I have a tattoo that reads: I make no apologies for myself. When did that girl die?


Once upon a time I was a single person. Though it feels like a million years and a thousand miles only half of that is true. It was 1200 miles ago and mere 5 years. Where does the time go so quickly? I spent my youth, aside from going to school and work (but let’s face it, bar tending through college is not a job as much as another social situation), doing what I want when I wanted. I was over opinionated, smart aleck, and entitled as are the majority of kids in my generation. This also translates to Zero Filter, a condition that affects many people though the ones most affected are the ones around them. There was a time in my twenties that I actually went out and had, “I make no apologies for myself” tattooed on my back. It was fitting because I didn’t. I genuinely did not care-at all-what people thought of me or anything about me. I viewed it as their issue, not something to concern myself with.

Then I had a child…nay, a hyperactive, rambunctious, no-holds-barred toddler BOY.

Now I spend the vast majority of my time outside of my house apologizing for the things that Jp does. It may sound dramatic but it’s totally true. My beautiful, deeply sensitive soul of a child just is hardwired for mischief. In any and every form.

Case in point, yesterday my neighbors were outside. They are the most adorable couple you have ever met but they can’t have children so they “adopted” a Yorkshire Terrier. They love this dog more than life. It wears better clothes than I do, for goodness sakes. Jp immediately became excited when he saw the dog Bingo? Zippy? Zoomy? I can never remember because it had clothes on. In his little world, dogs do not wear clothes. Are you kidding me? I do enough laundry without throwing dog clothing into the mix! But I digress…so he is dying to go and pet the “puppy! puppy!”.

We walk over. He looks at the dog, then me, then the couple…then he kicks the dog.

“Whoa, whoa, whoa buddy! We don’t kick puppies. We love puppies. They are your friends so be nice.”, I am telling him, mortified that he did that. It was so unlike him, we have three dogs and he loves them.

He looks at the dog, then at me, then at the couple…then he kicks the dog square in the face.

At this point my neighbors are looking at me as though I taught him to assault tiny, cute, sweater-clad dogs. The apologies start flowing like champagne at a wedding. All while chastising Jp for being aggressive (which he never is, what was that?!) and practically running back across the street. Those neighbors will no longer wave with as much friendliness, I can tell you that.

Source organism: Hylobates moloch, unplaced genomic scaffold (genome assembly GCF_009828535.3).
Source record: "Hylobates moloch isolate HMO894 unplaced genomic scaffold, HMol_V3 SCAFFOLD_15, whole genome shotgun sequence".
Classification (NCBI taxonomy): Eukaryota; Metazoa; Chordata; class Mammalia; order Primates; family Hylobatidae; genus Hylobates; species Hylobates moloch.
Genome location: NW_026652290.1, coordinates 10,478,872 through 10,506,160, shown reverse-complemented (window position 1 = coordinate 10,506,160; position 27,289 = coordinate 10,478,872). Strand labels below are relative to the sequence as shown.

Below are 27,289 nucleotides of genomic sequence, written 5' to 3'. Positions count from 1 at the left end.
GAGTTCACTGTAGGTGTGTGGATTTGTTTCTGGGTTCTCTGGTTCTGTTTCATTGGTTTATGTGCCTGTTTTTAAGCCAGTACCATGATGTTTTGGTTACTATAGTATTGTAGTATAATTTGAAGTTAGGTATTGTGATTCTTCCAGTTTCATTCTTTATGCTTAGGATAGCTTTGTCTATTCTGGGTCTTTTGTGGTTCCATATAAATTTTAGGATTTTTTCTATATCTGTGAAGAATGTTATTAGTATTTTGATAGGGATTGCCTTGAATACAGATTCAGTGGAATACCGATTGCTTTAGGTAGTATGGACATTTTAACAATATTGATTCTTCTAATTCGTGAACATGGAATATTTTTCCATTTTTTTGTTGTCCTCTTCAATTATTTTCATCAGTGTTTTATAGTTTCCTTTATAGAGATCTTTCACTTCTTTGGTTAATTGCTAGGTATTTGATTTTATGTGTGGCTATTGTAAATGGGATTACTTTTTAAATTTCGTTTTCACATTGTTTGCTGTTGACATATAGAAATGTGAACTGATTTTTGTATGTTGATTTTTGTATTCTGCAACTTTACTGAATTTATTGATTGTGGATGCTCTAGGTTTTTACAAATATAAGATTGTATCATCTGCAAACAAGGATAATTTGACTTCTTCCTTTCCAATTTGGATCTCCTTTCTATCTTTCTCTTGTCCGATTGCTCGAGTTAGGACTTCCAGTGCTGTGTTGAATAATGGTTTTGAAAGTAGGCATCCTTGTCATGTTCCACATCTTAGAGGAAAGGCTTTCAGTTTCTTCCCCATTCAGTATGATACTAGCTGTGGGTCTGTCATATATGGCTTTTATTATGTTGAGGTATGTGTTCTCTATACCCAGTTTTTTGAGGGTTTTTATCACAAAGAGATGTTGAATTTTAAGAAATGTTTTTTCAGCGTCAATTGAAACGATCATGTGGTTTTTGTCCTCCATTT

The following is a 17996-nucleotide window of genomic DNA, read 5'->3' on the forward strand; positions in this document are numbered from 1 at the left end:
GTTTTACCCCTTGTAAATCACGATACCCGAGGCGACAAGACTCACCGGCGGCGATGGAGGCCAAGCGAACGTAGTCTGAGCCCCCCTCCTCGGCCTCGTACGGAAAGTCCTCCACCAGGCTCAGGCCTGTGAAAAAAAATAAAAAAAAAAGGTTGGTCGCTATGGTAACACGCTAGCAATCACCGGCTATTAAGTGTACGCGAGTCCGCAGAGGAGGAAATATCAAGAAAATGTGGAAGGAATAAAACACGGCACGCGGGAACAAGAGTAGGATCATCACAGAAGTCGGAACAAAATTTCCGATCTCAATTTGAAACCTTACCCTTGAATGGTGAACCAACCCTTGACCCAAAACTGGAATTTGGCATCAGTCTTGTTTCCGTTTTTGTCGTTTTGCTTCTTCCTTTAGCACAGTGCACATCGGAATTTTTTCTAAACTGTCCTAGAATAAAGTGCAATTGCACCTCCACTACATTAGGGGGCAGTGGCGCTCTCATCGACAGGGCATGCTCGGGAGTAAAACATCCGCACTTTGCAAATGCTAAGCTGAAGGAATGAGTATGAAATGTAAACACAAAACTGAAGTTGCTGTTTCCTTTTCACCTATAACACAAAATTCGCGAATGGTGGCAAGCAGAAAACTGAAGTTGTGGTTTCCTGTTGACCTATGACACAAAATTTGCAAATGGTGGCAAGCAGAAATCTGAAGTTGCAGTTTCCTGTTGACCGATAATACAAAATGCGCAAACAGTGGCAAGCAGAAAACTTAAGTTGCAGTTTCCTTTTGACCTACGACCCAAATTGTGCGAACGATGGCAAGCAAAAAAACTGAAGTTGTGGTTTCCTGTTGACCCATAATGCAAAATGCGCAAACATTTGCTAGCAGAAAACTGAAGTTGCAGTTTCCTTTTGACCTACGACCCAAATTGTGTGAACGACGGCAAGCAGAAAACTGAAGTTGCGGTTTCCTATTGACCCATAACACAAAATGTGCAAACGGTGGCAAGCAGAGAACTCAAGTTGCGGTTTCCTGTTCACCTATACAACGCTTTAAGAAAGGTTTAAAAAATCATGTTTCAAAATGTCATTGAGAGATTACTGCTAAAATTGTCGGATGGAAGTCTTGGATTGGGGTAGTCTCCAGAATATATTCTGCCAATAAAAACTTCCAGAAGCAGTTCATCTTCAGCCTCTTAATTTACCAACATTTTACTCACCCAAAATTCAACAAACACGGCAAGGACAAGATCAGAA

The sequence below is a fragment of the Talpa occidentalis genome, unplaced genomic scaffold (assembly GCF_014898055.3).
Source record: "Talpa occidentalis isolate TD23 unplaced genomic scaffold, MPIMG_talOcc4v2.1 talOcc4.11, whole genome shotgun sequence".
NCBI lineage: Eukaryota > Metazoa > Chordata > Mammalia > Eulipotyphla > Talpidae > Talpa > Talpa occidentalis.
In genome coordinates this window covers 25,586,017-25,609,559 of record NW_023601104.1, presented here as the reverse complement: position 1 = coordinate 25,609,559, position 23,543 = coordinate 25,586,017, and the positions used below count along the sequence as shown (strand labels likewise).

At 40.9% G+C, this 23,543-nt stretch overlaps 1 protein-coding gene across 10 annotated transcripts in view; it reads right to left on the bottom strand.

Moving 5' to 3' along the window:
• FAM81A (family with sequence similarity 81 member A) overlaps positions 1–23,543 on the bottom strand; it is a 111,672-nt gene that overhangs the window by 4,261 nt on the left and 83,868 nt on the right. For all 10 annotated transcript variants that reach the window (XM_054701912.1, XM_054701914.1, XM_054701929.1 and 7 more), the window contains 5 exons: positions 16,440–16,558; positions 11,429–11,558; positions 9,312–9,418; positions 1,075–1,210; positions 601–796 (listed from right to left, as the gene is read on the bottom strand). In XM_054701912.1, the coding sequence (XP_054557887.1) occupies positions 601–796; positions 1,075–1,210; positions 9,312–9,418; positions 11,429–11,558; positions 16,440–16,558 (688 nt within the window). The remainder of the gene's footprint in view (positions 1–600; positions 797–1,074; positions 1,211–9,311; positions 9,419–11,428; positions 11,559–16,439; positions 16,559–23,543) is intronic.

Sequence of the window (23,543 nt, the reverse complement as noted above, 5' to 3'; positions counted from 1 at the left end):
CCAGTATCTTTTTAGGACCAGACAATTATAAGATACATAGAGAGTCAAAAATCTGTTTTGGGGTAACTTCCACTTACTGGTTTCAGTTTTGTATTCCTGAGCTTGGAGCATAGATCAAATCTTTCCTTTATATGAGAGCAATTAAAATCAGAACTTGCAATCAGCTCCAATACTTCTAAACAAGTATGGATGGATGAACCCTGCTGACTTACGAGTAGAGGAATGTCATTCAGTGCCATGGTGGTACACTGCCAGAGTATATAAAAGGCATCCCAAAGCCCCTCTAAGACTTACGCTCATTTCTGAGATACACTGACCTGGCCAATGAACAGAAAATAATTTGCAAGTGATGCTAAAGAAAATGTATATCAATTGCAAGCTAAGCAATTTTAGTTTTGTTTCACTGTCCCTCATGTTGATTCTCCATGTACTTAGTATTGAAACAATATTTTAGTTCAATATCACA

It doesn’t stop there, either. Grocery stores, craft stores, therapies…I always have my handy, dandy bag of apologies with me. “I’m sorry my son ran smack into you”, “I’m sorry that my son is yelling and crying and you can’t hear yourself think”, “I am sorry that he…”, ect, ect, ect (King and I voice).

Where did the girl go that didn’t care?! I need her sometimes. The girl that would have thought, “He just bumped into your cart, get over it”. I miss her. I try and channel her sometimes during a particularly loud and obnoxious tantrum at the grocery store that is all my fault because I knew he had skipped a nap before I took him. Please stop caring, don’t apologize. Look forward and be strong. I listen deep inside for her voice…but she is officially gone. My ‘could care less’ attitude apparently died somewhere between conception and delivery. There is no going back.

In all honesty, part of me is glad. While she could be useful at times, I don’t think anyone liked that girl very much. 😉

Childhood Development Parenting


Amber Perea View All →

I'm just living minute to minute, hour to hour, day to day.

6 Comments Leave a comment

  1. I read this with my 3pd Yorkie in my lap and yet I did chuckle. The poor dog will be ok and your son was doing a very natural thing of testing your reaction and his boundaries. I think apologizing just shows you are a good, non-puppy-punting person. It’s natural and healthy to feel bad when our kids act up and to say-I’m sorry. It gives the people witnessing the bad behaviour hope because if the mother knows its wrong eventually the child will too.
    Now, I’m going to snuggle my Yorkie and to promise to protect her from rogue toddlers.

  2. Hold her tight, even the cutest little buggers can be dog kickers lol! As for testing his boundaries…well, we are learning together! And puppy assault is now at the TOP of the list. 😉

  3. If it makes you feel any better, I’ve had one of my kids up-end an entire display of cherry pies at a grocery store. While he was rolling around in the cherries, I tried with all my might to explain what happened. But, I ended up putting him in the cart and flying out of there like the hounds of hell were at my heels. It’s natural to apologize for their behavior – it’s not like they are at an age where they will, or even understand the significance of doing so. Even at times when you don’t really think an apology is neccessary. People are sensitive – and crazy. And if your child does something that neither of you apologize for well… aren’t we just rude! 😉

    • A whole display?! I wouldn’t know whether to be angry or impressed! I can always feel the tension when my son is being a “wanderer” in public (he likes to wander in a 5 foot radius all around me wherever we go lol), they just don’t understand why I won’t just “control” him. But what they don’t know is it’s either the wander or oh-my-god-is-she-killing-that-child crying and trust me, the wander is better. 😉

  4. Lol! I have two boys and had a few momens like this. I think my little one kicked a nice lady at church when she said hi to him and got a little too close. He has anxiety when it comes to new people so I understood why he did it, but try explaining that to her! Great post! Cherie’

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